A TEXAS PANHANDLER
You might expect a typical recruiting trip for Brooklyn College coach Ron Kestenbaum to consist of a walk down the street to the nearest pickup game. New York City is so rich in basketball talent that even after the bigger schools have skimmed the best players off the top, there should be enough left over to fill the Brooklyn roster with local talent.
So how is it that 10 of Brooklyn's 15 players (including two redshirts) are from Texas? "We've always tried to recruit in this area, but there's as much undiscovered talent in Texas as there is here," said Kestenbaum.
Maybe, but the imports have not brought many victories to Brooklyn so far. The Kingsmen went 7-21 last season, though they are off to a better start this year. They were 4-4 at the end of last week.
Life off the court has had its tribulations for the Texans, too. Forward Mark Hayward of Arlington has had is car stolen twice. The 1976 Chevy Nova was also broken into another time, and Hayward found it with its windows smashed and a tire flat. He drove a friend's car over to the Nova, fixed the flat, and as he was putting the jack back in the friend's car, a man jumped into the Chevy and tried to steal it again. Then there's center Rafael Solis of El Paso, who was sitting in a car with his mother on her first visit to New York when two plainclothes policemen suddenly drew their guns on the driver of the car behind them.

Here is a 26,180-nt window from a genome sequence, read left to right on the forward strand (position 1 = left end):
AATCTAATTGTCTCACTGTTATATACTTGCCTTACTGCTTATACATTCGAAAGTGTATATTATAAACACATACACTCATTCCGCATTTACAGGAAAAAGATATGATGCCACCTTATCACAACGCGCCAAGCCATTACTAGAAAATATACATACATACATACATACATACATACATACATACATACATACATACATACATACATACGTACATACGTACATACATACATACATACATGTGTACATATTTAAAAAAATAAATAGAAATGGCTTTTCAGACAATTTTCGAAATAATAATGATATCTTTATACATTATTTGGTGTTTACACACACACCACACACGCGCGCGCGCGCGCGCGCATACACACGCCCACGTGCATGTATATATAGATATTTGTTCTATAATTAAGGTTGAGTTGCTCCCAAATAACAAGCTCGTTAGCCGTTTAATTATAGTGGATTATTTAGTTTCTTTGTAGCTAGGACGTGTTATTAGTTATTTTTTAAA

"She told me that if I didn't want to go to school here, it was O.K. to come home right now," Solis said.
Even though New York hasn't exactly rolled out the welcome mat for the Texans, they don't feel they've been given a bum steer. Hayward's biggest complaint is that he can't find good chicken fried steak in Brooklyn. And Solis loves the fact that "when you want to get a game up, all you have to do is walk down to the park and there's always a lot of hoops going on."
Arkansas coach Nolan Richardson said no thanks to Oklahoma State coach Eddie Sutton's proposal for a series between the two teams. Richardson hasn't forgotten the slight he suffered in the early '80s, when he was the Tulsa coach and Sutton was at the helm at Arkansas. "I'm not going to play Coach Sutton, and I'll tell you why," Richardson said. " Coach Sutton would not play me home and home when I was at Tulsa."...
Three Providence players—starting point guard Corey Floyd and reserves Ken McDonald and Marvin Saddler—were given one-game suspensions by the NCAA for their part in a fight during a game with Rhode Island last week. Admirably, Providence put more teeth in the punishment by suspending the players for two more games, against Manhattan and No. 4-ranked Arizona....